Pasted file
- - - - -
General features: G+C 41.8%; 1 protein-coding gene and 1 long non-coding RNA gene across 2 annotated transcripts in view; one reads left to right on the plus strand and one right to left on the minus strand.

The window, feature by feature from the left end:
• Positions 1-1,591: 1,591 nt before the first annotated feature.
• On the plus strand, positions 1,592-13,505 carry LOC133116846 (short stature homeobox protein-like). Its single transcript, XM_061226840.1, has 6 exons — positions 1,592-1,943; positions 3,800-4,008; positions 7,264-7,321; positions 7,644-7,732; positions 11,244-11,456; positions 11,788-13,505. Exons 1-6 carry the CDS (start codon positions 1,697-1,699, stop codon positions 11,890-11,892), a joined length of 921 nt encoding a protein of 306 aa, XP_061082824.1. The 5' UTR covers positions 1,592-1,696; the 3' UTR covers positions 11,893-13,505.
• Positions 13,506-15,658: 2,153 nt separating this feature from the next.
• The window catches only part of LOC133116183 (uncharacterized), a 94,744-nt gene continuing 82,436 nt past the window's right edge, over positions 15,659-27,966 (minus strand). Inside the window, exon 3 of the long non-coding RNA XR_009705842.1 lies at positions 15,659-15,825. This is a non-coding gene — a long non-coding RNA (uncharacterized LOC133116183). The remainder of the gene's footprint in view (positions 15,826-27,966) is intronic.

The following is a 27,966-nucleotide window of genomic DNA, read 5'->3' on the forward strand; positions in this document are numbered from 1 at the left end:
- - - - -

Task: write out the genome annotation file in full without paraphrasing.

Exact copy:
General features: G+C 41.8%; 1 protein-coding gene and 1 long non-coding RNA gene across 2 annotated transcripts in view; one reads left to right on the plus strand and one right to left on the minus strand.

The window, feature by feature from the left end:
• Positions 1-1,591: 1,591 nt before the first annotated feature.
• On the plus strand, positions 1,592-13,505 carry LOC133116846 (short stature homeobox protein-like). Its single transcript, XM_061226840.1, has 6 exons — positions 1,592-1,943; positions 3,800-4,008; positions 7,264-7,321; positions 7,644-7,732; positions 11,244-11,456; positions 11,788-13,505. Exons 1-6 carry the CDS (start codon positions 1,697-1,699, stop codon positions 11,890-11,892), a joined length of 921 nt encoding a protein of 306 aa, XP_061082824.1. The 5' UTR covers positions 1,592-1,696; the 3' UTR covers positions 11,893-13,505.
• Positions 13,506-15,658: 2,153 nt separating this feature from the next.
• The window catches only part of LOC133116183 (uncharacterized), a 94,744-nt gene continuing 82,436 nt past the window's right edge, over positions 15,659-27,966 (minus strand). Inside the window, exon 3 of the long non-coding RNA XR_009705842.1 lies at positions 15,659-15,825. This is a non-coding gene — a long non-coding RNA (uncharacterized LOC133116183). The remainder of the gene's footprint in view (positions 15,826-27,966) is intronic.

The following is a 27,966-nucleotide window of genomic DNA, read 5'->3' on the forward strand; positions in this document are numbered from 1 at the left end: